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Meatballs... What Did I Do Wrong?

I've been making meatballs to go with spaghetti for years, and I've come up with a recipe/technique that differs from most recipes in that I don't pan-fry my meatballs before I put them into the sauce. I form them and then put them right into the sauce to cook. I use all beef -- I've tried pork/beef and pork/veal/beef, but my personal preference is all-beef. For a pound of meat (usually 85% lean) I use 1 egg, about 2 TB Italian breadcrumbs, 2-3 TB freshly grated Parmesan, a clove or 2 of finely chopped garlic, a dash of Kosher salt. And they come out really delicious.

But, being the open-minded person I am, I'm always on the lookout for new/different approaches to old recipes. I've seen many meatball recipes that call for the addition of milk-soaked bread in place of breadcrumbs, and recipes that suggest pan-frying them first. So yesterday I decided to make them this new way. Now I need someone to tell me where I went so terribly wrong.

I took two slices of good quality white bread, removed the crust, tore the bread into small pieces, and let it soak in 1/2 cup of whole milk. I stirred and mashed it every couple of minutes. After about 10 minutes I strained out the excess liquid. To a pound of ground beef I added the soggy bread, 1 egg, some minced garlic, chopped parsley, grated parmesan cheese, and a little salt. I was careful not to overwork the meat. I formed the meat into meatballs, and pan-fried them. What a mess! The oil popped and splattered all over the place, most of the meatballs broke apart when I tried to turn them, and it was impossible to brown them evenly all over. When they were cooked, I placed the meatballs and the little scraps of broken-off meat into my simmering sauce and let them cook for about 30 minutes.

Even though they looked somewhat malformed, they tasted really good. So my question is, what can I do the next time to avoid the oil-splattering and breakage problems?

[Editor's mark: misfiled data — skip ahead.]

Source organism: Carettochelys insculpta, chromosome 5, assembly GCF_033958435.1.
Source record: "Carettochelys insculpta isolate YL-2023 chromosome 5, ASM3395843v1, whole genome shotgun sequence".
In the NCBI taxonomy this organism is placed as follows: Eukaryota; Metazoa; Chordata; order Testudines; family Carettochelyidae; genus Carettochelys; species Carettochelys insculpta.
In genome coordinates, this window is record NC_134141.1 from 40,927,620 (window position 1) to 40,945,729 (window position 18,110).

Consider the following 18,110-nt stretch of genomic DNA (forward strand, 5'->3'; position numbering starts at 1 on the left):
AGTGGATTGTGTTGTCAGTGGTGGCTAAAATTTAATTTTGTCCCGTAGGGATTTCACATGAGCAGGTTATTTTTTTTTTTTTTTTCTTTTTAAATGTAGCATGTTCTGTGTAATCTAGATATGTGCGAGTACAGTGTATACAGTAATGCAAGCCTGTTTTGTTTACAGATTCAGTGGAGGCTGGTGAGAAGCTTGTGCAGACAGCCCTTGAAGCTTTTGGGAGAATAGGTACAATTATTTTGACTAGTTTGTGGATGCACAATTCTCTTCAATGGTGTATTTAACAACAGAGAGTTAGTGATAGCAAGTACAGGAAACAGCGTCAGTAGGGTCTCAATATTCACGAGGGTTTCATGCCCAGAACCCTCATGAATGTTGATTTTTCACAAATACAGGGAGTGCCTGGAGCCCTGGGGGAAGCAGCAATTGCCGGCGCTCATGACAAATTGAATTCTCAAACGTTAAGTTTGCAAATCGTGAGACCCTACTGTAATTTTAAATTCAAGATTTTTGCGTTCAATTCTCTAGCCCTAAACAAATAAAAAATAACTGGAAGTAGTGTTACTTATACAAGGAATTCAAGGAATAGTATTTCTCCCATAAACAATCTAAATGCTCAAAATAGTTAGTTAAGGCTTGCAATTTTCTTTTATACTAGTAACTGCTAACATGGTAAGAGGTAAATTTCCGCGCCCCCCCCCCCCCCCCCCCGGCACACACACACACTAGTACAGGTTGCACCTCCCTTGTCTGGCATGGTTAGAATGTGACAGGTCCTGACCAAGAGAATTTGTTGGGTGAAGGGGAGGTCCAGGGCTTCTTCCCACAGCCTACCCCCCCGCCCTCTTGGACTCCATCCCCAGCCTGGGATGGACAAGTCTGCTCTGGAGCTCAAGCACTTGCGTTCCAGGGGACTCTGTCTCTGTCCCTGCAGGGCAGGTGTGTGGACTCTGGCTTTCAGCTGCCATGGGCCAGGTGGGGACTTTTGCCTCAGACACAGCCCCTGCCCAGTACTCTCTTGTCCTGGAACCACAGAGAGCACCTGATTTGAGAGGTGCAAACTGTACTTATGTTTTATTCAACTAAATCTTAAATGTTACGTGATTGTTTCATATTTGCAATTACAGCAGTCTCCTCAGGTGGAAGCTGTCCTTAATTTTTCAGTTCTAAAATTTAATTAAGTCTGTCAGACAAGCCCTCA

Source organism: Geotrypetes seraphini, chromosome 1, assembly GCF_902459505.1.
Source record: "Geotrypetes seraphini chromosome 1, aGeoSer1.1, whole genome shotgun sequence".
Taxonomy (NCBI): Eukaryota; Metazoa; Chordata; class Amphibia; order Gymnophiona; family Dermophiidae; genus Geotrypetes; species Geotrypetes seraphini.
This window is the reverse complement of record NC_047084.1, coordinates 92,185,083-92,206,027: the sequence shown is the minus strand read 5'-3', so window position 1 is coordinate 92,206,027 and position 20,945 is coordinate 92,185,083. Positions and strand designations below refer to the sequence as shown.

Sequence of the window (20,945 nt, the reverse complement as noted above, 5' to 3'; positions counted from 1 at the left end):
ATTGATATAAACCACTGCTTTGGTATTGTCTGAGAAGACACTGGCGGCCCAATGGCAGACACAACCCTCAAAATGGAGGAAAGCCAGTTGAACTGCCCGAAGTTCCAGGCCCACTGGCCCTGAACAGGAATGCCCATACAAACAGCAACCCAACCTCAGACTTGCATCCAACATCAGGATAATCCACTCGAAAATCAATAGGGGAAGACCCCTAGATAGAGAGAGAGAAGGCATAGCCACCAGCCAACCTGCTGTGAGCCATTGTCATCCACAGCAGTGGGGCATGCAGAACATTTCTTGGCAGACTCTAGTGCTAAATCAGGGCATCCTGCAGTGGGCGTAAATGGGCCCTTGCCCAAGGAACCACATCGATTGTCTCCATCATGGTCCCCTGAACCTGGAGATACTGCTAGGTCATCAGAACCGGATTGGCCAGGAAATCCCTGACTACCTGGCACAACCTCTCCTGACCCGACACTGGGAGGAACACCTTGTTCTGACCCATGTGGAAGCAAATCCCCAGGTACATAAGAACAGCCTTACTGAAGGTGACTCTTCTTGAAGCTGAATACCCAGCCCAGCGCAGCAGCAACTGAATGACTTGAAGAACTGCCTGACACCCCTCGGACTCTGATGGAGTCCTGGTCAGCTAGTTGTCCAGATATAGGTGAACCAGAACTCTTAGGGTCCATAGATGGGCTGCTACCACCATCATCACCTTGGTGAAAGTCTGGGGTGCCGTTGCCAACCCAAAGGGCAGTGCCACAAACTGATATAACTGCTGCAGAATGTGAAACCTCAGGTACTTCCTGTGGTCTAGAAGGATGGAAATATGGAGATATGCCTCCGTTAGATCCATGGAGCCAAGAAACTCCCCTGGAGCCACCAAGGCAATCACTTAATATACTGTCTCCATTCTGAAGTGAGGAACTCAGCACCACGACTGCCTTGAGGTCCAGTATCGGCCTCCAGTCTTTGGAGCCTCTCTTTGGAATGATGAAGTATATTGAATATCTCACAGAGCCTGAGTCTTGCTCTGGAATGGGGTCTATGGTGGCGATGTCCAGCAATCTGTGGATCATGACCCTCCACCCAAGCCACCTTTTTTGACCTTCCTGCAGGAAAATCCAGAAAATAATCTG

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  1. Sounds like too much liquid. The bread is not supposed to be sopping wet. The milk is just to break down its structure so it can be mixed into the meat. Once the bread is soft, you should actually squeeze out most of the moisture so that the bread will be able to soak up more grease and meat juices during cooking.

    4 Replies
    1. re: DeppityDawg

      Everyone is different of course but I have never used milk "soaked" bread. If I use any bread at all, it's just some crumbs and I might put a splash of milk in but not very much. Most often I just use cracker crumbs.

      As to the browning method, my big cast iron skillet is the best for them. I get it very hot, put in the oil and then start adding the rolled balls. By the time I get all the balls in it's time to turn the first ones that went in so I just give the pan a good shake. I shake them every couple of minutes and pretty soon they are brown on all sides and pretty round. I think key to keeping them round is having them not be too wet when they go in. When I use beef that's not a problem but if I try turkey or something, they're super soft and don't turn well, I have to turn them with a spoon and they get funny shaped.

      1. re: DeppityDawg

        To me it sounds like too much liquid too. I have a meatloaf recipe that calls for soaked bread. You take crust off put in water for a few seconds (30 at most I think) then take it out and squeeze some of the excess so it isn't sopping.